A very Philly engagement story: Couple plans identical proposals with murals

Danielle Brief and Jonah Adams stand next to a mural in South Philly

They both wanted to pop the question. This South Philly couple decided to say it with street art — unbeknownst to each other. (Ximena Conde/WHYY)

It’s a tale as old as time when it comes to the love story of Danielle Brief and Jonah Adams.

A man and woman meet each other at a Philadelphia young professionals event. The pair begin dating after several months. About three years later, boyfriend and girlfriend unknowingly plan identical proposals.

Danielle and Jonah, 29, are both involved in the Percy Street Project in South Philly — an alleyway lined with murals, mosaics, and a neon light art piece. They’ve been part of the effort to beautify the street by finding grant funding to help pay artists to create new works.

Unbeknownst to each other, they both decided to commemorate their love with a surprise piece of public art on their beloved street.

Danielle said she always knew she wanted to do her own proposal, and in hindsight, it’s not all that surprising they both incorporated art.

“[Art is] kind of a collective cause that we’ve kind of rallied behind to try and make our neighborhood more beautiful and to get to know our neighbors,” said Danielle.

Danielle and Jonah’s romance grew out of friendship in 2017. It’s hard for Jonah to pinpoint just when he fell in love with Danielle, but she’s the only partner he’s ever said those three words to.

“My love for Danielle comes in these waves that can sometimes be kind of overwhelming … It’s like you’re in a cold house and then you go and stand over a vent and just get like a blast of heat and it’s like — it just overtakes you,” he said. “In hindsight, I think I might have even started having those waves even before we started dating.”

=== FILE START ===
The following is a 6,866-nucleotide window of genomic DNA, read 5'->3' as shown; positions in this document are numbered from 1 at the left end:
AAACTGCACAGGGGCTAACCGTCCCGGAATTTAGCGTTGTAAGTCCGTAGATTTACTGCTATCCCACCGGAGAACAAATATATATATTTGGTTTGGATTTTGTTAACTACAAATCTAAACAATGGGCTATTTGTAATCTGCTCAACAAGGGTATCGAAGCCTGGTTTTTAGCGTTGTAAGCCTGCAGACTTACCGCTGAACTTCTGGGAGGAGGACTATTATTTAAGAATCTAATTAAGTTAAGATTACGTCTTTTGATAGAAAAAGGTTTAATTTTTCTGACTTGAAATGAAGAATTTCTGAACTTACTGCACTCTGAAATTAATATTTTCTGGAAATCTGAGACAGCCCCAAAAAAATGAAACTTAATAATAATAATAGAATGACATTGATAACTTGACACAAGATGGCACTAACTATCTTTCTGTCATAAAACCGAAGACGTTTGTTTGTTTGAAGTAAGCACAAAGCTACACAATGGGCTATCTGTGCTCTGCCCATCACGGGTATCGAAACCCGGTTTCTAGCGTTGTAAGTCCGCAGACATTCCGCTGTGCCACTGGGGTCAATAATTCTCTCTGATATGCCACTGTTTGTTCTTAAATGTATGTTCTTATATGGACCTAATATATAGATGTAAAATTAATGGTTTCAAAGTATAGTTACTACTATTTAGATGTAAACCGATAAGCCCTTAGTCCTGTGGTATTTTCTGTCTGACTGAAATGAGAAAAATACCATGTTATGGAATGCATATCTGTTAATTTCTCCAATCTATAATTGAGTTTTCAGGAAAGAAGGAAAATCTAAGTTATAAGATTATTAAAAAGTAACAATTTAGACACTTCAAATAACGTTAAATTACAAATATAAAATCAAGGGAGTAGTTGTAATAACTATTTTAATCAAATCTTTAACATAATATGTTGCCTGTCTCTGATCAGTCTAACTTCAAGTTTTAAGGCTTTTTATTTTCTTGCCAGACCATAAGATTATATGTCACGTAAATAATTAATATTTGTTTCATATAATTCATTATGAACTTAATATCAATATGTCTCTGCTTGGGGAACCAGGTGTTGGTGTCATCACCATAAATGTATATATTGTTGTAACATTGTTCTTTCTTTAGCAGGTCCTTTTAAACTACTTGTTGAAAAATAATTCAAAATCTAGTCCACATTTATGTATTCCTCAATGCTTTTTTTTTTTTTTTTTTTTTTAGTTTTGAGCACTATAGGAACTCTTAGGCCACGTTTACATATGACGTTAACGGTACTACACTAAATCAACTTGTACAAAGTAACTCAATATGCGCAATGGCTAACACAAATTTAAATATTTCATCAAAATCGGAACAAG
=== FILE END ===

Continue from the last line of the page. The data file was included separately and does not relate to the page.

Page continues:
If Danielle had to identify the moment she was willing to risk her friendship with Jonah to pursue a romantic relationship, she said it would be a Passover seder with his family in Montgomery County.

“I just knew that I was sitting next to this wonderful man who was just the head of the table and just brought so much energy to everything he did,” she said. “I knew OK, this guy is kind of unreal. They don’t really make a lot of guys like him and I would be kind of crazy to not pursue it.”

As luck would have it, Danielle and Jonah were on the same online dating app where they each swiped right, making it clear both wanted something more out of their relationship.

The two were already spending time together at street cleanups and other volunteer opportunities and were set to go to an environmental film festival together. They turned the movie night into an official date, and the rest is history.

Fast forward to the 2020 COVID-19 shutdowns. The couple was already living together and Danielle said she struggled with the adjustment to being sequestered at home in April and May.